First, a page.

Currently on display in the UHCL Art Gallery is the Faculty Art Exhibition, an annual show of art submissions from faculty on campus.
On exhibit are multiple art pieces ranging from paintings and sculptures to digital images.
Professor of Fine Arts Nick de Vries’ pieces include multiple clay sculptures in different forms and shapes, all of which are preparation and material intensive. His works also have unique influences; The sculpture titled “Frisian Horse” is a sculpted reaction to the military defense mechanisms outside an embassy in Bratislava, the capital of the Slovak Republic, during the Velvet Revolution in the 1980s.
Another of de Vries’ pieces is a tetrahedron, or triangle-based pyramid, with a theme based on natural elements.
“It sort of takes on a Japanese rock garden theme, with the shards surrounding the structure in the middle, almost like a transition,” de Vries said.
Professor of Fine Arts Sandria Hu’s pieces are tiles of wood painted with oils as part of “The Clay & Smoke Series.” Painted on each of the individual tiles are abstract landscapes, inspired by multiple settings.
Hu explains that her art is influenced by her passion for archaeology, which developed from digs across Eastern Europe. Some of the paintings have a cool, autumnal feel and are influenced by her trips to Budapest and Prague. The other paintings are warm and intense, carrying the vibe from Mexico and warmer climates.
Associate Professor of Visual and Applied Arts Matthew Linton’s art consists of photographs taken of a suspension project. Suspension is the process of fully lifting a person off the ground by their skin. This is done by using body piercings with specially made hooks.
“There are many people involved in a project like this including set builders, body painters, piercers, coaches and rigging staff, among others,” Linton said.
The Houston chapter involved in this event is part of Constructs of Ritual Evolution, or CoRE. Participants in Linton’s photos have costumes and makeup applied to their skin, making each of the pictures unique.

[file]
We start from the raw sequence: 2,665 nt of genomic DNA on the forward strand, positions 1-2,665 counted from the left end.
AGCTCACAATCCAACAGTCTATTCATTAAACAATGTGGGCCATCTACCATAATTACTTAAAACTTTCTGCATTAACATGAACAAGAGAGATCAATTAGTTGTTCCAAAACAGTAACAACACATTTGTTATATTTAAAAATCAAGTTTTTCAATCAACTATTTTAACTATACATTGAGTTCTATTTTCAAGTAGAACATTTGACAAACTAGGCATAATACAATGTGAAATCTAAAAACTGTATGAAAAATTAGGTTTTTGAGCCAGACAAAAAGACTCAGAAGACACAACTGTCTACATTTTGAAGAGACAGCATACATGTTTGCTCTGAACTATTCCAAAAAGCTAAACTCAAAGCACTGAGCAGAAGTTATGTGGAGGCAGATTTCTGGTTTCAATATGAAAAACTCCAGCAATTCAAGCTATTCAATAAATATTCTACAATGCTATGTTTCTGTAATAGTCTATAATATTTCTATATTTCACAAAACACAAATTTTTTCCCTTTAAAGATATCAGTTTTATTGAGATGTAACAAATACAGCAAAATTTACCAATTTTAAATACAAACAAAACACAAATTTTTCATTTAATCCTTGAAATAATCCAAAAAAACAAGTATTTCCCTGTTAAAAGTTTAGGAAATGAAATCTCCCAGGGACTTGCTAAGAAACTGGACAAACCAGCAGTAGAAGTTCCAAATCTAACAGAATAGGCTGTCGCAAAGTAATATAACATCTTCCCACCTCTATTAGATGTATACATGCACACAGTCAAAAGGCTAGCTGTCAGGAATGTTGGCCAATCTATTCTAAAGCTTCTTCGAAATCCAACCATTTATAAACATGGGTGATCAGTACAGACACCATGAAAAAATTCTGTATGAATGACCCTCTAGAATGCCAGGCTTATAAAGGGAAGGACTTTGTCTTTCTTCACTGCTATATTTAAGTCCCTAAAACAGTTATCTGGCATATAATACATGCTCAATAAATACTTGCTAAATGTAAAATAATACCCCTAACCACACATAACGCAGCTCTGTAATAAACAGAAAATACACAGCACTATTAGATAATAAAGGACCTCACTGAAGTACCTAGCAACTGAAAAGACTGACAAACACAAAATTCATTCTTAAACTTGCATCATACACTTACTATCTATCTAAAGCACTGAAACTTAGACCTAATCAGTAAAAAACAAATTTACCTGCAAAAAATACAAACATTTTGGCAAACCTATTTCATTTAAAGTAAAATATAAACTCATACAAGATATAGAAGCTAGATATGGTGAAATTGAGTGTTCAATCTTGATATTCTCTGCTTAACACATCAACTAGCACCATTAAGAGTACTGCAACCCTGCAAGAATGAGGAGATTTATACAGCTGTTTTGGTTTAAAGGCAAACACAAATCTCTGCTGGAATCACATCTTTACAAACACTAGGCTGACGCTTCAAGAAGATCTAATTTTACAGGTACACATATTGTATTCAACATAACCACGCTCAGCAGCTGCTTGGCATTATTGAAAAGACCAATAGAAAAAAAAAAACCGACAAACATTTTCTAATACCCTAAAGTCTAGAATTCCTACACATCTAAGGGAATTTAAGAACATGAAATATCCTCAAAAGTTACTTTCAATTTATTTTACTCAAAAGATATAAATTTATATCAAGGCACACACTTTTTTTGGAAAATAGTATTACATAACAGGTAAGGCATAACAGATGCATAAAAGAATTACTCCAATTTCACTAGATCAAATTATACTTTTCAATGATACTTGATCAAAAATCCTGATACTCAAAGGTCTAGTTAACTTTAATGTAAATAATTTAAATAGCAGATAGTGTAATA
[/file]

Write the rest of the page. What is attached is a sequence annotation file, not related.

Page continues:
Associate Professor of Visual and Applied Arts Stuart Larson’s work comes from digital prints. His artistry lies in the actual materials used in the process. His prints are made using everyday substances like sculpting gel, strawberry jam, conditioner and shampoo.
“Normally we try to keep liquid away from our electronics, but here I embrace the tension,” Larson said. “Part of the process is experimenting with different products to see what the reflective properties are, then the next part is to refine the ones that are interesting.”
Jason Makepeace’s, continuing lecturer in sculpture, works were inspired by his passion for kayaking and sculpting. His works are dedicated to the history of kayaking and of the craftsmanship necessary to create kayaks.
“From a dug-out canoe rooted from an entire tree to a more modern mold injected plastic, it is evolution juxtaposed together within these works,” Makepeace said.
The exhibit is on display in the Art Gallery, located near Atrium I in the Bayou Building. It is free and open to the public from Feb. 7 through March 10. Gallery hours are Monday through Thursday, from 9 a.m. to 6 p.m., and Friday from 9 a.m. to noon.